by David Hume
The original, squashed down to read in about 5 minutes
'Of Miracles' is part of a collection of essays by David Hume, the genial billiard-playing Scottish historian, journalist and philosopher. It is considered a foundation of the 'Enlightenment' - the time in the 18th Century when humans began to realise that reason and observation were probably better guides to living than tradition and deference.
Not just 'On Miracles', but every single thing Hume ever wrote has been prohibited by the Church.
Evidence for the truth of our Christian religion is founded on the testimony of eye-witnesses to the miracles of our saviour, by which he proved his divine mission. Our evidence is then less than that of our senses, it is external evidence and not brought home to everyone's breast by the immediate operation of the holy spirit.
I flatter myself that I have discovered an argument, which, if just, will, with the wise and learned, be an everlasting check to all kinds of superstitious delusion, and consequently will be useful as long as the world endures.
A miracle is a violation of the laws of nature. It is no miracle that a man, seemingly in good health, should die of a sudden; such a death, though unusual, has frequently been observed. But it is a miracle that a dead man should come to life; because that has never been observed. There must, therefore, be a uniform experience against every miraculous event, otherwise it would not merit the appellation.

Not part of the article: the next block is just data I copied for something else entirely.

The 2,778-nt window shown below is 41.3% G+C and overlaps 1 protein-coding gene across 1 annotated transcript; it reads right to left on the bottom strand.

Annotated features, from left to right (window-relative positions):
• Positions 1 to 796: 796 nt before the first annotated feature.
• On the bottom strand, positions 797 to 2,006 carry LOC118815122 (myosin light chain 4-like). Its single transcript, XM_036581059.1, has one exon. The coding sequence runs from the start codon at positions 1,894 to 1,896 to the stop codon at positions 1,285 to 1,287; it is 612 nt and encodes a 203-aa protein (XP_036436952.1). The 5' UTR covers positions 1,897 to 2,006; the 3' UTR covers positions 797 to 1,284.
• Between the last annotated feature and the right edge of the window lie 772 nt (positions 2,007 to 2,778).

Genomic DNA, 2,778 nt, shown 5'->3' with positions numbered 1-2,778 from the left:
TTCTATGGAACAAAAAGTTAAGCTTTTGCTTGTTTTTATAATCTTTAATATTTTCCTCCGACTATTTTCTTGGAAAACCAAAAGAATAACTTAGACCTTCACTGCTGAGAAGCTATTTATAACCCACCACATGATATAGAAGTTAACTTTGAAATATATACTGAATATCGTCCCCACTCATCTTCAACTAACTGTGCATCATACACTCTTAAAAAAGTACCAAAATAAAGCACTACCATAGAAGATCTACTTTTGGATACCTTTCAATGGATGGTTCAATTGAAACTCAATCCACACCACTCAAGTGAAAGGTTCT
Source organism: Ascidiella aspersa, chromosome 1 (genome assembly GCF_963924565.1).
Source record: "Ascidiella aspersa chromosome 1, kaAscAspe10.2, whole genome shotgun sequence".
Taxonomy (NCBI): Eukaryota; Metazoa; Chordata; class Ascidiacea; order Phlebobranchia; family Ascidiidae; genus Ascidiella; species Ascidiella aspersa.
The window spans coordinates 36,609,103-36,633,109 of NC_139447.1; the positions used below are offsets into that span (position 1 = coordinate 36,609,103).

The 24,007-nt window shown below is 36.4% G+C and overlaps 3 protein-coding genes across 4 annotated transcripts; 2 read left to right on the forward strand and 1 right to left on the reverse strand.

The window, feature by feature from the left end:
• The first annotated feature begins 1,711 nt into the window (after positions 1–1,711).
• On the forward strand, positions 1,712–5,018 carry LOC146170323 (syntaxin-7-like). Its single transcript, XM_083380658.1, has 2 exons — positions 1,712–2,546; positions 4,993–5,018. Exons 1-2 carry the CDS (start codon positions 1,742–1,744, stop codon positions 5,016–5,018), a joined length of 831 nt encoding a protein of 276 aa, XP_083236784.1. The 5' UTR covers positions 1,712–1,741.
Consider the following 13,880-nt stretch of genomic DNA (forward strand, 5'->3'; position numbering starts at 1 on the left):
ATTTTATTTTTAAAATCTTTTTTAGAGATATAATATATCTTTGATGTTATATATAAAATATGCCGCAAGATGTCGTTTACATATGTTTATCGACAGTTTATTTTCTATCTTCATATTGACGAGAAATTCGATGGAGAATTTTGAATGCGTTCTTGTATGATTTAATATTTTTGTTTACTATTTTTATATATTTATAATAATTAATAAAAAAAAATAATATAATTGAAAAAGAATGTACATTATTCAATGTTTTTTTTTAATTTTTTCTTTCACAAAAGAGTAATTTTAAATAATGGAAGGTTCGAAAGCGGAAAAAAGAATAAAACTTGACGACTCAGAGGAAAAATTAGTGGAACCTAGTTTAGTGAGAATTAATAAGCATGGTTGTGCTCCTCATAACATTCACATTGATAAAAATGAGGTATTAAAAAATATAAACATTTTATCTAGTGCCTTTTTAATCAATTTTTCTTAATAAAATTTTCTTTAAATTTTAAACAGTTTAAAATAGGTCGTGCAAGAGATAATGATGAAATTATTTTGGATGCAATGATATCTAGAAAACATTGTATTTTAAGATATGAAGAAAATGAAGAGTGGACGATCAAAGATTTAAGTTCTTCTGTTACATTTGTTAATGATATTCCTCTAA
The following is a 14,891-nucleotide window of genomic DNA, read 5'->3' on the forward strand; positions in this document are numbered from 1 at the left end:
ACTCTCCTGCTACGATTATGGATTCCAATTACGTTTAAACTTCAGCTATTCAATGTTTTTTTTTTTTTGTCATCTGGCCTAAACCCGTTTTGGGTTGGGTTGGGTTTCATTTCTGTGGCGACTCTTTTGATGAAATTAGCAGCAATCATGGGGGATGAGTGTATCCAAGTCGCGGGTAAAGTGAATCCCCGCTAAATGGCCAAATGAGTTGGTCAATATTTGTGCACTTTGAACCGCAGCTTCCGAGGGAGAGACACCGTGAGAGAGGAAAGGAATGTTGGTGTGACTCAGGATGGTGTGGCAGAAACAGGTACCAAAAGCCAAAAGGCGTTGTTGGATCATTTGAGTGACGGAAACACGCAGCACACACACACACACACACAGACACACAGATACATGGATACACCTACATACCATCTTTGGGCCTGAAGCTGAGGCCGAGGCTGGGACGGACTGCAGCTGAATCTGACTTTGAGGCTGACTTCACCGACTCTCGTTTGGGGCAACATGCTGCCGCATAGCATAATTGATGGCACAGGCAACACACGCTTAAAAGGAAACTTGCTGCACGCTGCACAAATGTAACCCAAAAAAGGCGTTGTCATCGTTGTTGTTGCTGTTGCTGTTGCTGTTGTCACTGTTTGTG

The consequent general maxim is, "That no testimony is sufficient to establish a miracle, unless the testimony be of such kind, that its falsehood would be more miraculous than the fact which it endeavours to establish."
When anyone tells me that he saw a dead man restored to life, I consider whether it be more probable that this person deceive or be deceived, or that the fact should really have happened. I weigh the one miracle against the other. If the falsehood of his testimony would be more miraculous than the event which he relates; then, and not till then, can he pretend to command by belief or opinion.
In the foregoing we have supposed that testimony of a miracle may amount to a proof, but it is easy to shew that we have been too liberal.
First, there is not to be found in all history any chroniclers of a miracle who are entirely above suspicion.
Secondly. The passion of surprise or wonder, being an agreeable emotion, tends towards the belief in miracles, even among those who must hear only stories. Eloquence leaves little room for reflection.
Thirdly, it forms a strong presumption against supernatural revelations that they chiefly abound among ignorant and barbarous nations. It is strange a judicious reader is apt to say that such prodigious events never happen in our days.
Fourth. Testimony that a religion is proved by miracles, must confound itself. The religions of ancient Rome, Turkey, Siam or China abound in miracles. But to claim that the miracles of one's religion confound all others, must likewise destroy all credit in miracles.
I need not add the difficulty of detecting falsehoods. Even a court of judicature, with all the authority, accuracy and judgement it can employ, often finds itself at a loss to distinguish truth from falsehood. The wise and learned commonly think the infancy of new religions too small a matter to deserve regard, and when they would later detect a cheat, the season is past and the witnesses perished.
It is experience alone which gives authority to human testimony; and it is the same experience which assures us of the laws of nature. Our most holy religion is founded on Faith, not reason, and whoever assents to it is conscious of a continued miracle in his own person, which subverts all the principles of his understanding.
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